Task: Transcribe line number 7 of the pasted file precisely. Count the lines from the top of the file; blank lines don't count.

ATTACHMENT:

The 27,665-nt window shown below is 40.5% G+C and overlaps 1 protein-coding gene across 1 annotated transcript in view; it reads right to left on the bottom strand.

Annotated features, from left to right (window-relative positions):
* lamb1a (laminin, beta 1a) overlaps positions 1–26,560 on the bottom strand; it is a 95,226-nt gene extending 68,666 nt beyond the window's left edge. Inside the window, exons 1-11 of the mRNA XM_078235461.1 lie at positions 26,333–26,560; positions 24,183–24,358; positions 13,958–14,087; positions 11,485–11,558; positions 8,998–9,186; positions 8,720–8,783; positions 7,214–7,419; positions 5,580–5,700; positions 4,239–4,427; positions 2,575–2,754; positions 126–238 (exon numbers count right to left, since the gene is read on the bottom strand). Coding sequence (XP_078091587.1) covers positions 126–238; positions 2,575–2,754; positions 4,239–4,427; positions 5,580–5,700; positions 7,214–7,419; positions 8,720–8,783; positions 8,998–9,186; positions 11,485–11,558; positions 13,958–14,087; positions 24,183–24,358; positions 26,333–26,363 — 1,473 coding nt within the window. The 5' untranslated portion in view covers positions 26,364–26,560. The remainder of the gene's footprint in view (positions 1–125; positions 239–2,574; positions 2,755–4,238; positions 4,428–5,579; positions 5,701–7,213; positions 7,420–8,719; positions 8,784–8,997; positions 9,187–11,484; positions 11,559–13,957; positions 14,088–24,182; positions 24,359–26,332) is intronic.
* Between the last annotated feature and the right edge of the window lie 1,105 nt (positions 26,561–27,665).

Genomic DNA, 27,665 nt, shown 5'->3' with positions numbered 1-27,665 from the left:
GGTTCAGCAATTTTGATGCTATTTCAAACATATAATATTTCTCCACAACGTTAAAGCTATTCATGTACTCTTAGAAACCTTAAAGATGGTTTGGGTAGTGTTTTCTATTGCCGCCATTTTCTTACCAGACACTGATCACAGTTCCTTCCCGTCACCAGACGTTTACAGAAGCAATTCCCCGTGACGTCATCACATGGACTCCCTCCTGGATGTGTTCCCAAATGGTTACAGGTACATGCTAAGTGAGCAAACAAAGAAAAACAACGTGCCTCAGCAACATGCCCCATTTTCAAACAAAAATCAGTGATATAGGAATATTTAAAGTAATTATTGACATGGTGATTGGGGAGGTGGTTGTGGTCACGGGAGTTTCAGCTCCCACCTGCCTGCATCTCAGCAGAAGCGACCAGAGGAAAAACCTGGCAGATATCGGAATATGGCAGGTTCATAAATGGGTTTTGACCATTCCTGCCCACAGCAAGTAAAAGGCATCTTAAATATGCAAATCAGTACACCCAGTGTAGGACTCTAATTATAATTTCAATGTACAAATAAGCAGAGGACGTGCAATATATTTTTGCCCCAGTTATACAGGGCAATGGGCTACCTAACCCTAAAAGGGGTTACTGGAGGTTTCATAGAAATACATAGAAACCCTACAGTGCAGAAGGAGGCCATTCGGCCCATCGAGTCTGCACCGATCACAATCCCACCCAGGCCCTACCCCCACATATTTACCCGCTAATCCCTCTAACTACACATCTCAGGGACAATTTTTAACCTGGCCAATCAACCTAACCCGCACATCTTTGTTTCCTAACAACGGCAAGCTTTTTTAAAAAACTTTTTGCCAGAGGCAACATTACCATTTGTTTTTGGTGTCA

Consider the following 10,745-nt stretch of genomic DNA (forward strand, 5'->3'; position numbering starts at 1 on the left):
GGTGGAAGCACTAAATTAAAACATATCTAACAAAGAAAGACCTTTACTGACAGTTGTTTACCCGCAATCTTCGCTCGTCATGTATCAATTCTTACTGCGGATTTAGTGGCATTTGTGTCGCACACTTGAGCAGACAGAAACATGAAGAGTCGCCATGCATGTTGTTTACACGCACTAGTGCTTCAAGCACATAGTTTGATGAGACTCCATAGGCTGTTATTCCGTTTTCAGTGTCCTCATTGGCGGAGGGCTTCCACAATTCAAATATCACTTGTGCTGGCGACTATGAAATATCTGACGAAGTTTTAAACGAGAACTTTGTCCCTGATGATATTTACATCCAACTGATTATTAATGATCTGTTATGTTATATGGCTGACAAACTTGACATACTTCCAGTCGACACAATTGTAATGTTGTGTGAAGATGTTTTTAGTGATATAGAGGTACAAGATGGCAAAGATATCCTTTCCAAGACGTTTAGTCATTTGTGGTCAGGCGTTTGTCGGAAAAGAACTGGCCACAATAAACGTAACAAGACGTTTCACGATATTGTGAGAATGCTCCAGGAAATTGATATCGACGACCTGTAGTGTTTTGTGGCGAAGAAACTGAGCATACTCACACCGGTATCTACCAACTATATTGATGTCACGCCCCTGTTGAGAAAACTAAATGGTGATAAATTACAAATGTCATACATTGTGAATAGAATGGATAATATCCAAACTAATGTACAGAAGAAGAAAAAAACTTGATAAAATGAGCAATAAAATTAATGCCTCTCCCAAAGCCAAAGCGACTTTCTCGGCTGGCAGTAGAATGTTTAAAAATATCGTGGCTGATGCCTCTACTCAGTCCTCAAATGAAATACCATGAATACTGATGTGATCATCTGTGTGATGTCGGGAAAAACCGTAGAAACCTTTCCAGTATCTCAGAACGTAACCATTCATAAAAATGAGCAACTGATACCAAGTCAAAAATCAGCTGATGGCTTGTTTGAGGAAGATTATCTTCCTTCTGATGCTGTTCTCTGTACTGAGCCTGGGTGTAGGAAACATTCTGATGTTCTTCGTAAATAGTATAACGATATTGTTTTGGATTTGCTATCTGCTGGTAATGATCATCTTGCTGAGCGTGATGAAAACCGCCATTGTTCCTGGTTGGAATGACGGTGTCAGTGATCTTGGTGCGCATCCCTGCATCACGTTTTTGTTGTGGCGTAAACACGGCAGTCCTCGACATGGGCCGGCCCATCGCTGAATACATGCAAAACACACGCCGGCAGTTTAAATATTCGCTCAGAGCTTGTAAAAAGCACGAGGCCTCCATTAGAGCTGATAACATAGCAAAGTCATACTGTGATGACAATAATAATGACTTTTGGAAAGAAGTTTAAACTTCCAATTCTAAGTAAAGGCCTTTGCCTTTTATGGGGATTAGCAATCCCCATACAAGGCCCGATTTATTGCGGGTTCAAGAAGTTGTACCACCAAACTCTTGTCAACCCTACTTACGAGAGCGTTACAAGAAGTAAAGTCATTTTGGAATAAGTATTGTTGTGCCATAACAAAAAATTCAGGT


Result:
Consider the following 10,745-nt stretch of genomic DNA (forward strand, 5'->3'; position numbering starts at 1 on the left):